COVINGTON -- The two Newton County sites for the privatized alternative education program for students have been finalized.
Ombudsman, a national provider of alternative education, plans to open two sites in the fall for the 2011-12 school year -- a west location at 13015 Brown Bridge Road, Suite 610, in the Publix Plaza near Salem Road in Covington and an east location at 10154 Carlin Drive near Johnny's Pizza at the Covington Bypass in Covington.
Ombudsman provides alternative education in about 25 school systems and nearly 50 sites in Georgia and more throughout the United States.
Earlier this year, the Newton County Board of Education approved Ombudsman to take over alternative education after a recommendation from Newton County School System Superintendent Gary Mathews.
This upcoming school year, NCSS plans to save $1,941,962 by eliminating the Sharp Learning Center alternative education program and contracting with Ombudsman to provide the alternative education services.
With the Ombudsman program, NCSS expects to spend $1,245,500 on alternative education. This includes $354,000 tuition for 60 middle school slots and $798,000 for 140 high school slots, as well as $93,500 for transportation.
The program is accredited through the Southern Association of Colleges and Schools and other accreditation organizations as a whole and at each site.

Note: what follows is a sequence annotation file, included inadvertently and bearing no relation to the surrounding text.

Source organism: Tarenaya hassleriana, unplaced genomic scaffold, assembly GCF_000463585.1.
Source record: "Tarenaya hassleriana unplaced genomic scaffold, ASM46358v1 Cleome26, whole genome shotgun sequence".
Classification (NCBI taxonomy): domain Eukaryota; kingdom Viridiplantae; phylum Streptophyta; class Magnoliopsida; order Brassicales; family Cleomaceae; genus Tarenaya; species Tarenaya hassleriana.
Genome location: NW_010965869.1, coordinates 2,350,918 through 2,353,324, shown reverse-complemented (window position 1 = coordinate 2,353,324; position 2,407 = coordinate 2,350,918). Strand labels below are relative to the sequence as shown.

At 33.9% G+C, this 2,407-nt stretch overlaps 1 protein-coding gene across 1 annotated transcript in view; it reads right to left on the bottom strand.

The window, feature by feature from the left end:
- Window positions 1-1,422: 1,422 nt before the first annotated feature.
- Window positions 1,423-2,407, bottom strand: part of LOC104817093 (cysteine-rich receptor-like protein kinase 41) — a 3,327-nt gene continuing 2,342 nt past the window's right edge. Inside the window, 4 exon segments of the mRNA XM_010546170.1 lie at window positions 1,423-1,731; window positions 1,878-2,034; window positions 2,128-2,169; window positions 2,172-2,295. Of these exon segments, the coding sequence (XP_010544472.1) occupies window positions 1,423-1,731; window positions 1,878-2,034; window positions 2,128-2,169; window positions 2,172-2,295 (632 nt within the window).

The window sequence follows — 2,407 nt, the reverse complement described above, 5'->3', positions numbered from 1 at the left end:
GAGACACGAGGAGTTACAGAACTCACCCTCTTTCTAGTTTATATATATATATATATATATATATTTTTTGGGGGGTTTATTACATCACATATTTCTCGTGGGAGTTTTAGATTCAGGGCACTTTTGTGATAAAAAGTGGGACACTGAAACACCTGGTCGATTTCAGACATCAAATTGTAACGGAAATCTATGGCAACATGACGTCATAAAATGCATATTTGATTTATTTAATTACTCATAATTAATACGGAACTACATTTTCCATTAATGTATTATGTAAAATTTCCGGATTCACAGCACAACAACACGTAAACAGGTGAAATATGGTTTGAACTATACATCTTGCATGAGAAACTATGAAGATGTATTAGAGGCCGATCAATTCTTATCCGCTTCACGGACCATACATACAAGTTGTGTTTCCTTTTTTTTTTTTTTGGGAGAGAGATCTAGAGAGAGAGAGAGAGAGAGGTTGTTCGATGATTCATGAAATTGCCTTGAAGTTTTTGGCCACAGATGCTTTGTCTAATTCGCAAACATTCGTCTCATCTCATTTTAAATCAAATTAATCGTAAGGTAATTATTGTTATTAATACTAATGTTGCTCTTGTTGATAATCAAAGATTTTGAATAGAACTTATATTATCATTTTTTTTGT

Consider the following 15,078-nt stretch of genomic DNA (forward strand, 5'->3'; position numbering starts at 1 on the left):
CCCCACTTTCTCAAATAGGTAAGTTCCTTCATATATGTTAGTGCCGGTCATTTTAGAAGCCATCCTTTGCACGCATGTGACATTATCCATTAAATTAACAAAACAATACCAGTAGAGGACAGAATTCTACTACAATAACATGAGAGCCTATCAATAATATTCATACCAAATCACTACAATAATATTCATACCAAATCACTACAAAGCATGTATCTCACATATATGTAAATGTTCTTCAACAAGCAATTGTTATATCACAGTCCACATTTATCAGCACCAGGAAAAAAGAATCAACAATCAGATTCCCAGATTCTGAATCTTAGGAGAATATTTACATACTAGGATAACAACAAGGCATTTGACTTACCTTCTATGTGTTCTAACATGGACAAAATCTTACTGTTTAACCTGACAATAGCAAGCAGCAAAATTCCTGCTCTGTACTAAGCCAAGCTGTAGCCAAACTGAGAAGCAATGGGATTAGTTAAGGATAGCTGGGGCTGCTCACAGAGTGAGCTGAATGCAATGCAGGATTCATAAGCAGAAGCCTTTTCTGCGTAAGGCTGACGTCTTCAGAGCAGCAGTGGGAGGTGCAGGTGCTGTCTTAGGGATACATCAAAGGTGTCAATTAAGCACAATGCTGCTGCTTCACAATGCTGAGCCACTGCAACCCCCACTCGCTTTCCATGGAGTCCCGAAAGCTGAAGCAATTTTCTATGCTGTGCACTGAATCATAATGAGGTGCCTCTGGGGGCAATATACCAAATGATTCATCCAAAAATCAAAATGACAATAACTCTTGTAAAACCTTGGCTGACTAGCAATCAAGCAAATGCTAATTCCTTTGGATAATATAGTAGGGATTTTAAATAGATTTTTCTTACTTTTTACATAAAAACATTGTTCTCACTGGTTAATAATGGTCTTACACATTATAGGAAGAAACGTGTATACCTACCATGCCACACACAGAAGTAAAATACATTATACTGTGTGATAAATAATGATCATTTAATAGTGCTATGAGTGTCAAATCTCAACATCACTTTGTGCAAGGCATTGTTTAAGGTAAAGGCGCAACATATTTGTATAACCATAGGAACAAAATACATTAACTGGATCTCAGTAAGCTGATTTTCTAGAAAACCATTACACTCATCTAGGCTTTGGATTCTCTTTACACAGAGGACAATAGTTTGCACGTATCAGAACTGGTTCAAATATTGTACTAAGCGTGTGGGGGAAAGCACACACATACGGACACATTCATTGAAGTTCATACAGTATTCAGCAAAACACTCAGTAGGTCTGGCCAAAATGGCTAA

Students would attend three- or four-hour sessions each weekday and would follow the NCSS calendar; about 70 percent of the curriculum is computer-based with the other portion being teacher-led instruction and remediation, Ombudsman officials said.
Staff would include a director, a certified special education teacher and three other instructors. Preferential interviews are being offered to previous Sharp staff.
Students must pass the Georgia High School Graduation Tests to earn a diploma; students can receive an Ombudsman diploma if they continue to repeatedly fail state tests, Ombudsman officials said.
So far, NCSS has no plans for the Sharp Learning Center building on Newton Drive, according to Dr. Dennis Carpenter, deputy superintendent for NCSS. For several years, it has been phased out of state funding, meaning that state dollars cannot be used for repairs and updates, but it is still owned by NCSS and can be used by the system as it has been in the past.
Also this year, the building that once housed Palmer-Stone Elementary School on Ga. Highway 81 in Oxford will serve a different purpose. The building, which recently was phased out of state funding along with Newton High School and Ficquett Elementary School, will serve as centralized storage, a base location for itinerant teachers and the location of the Mainstay program that was housed at Sharp, Carpenter said.
All of Palmer-Stone's students, as well as students from select other elementary schools, will attend the new Flint Hill Elementary School beginning in the 2011-12 school year.
Ficquett will serve as the location of the parent-involvement theme school this upcoming school year.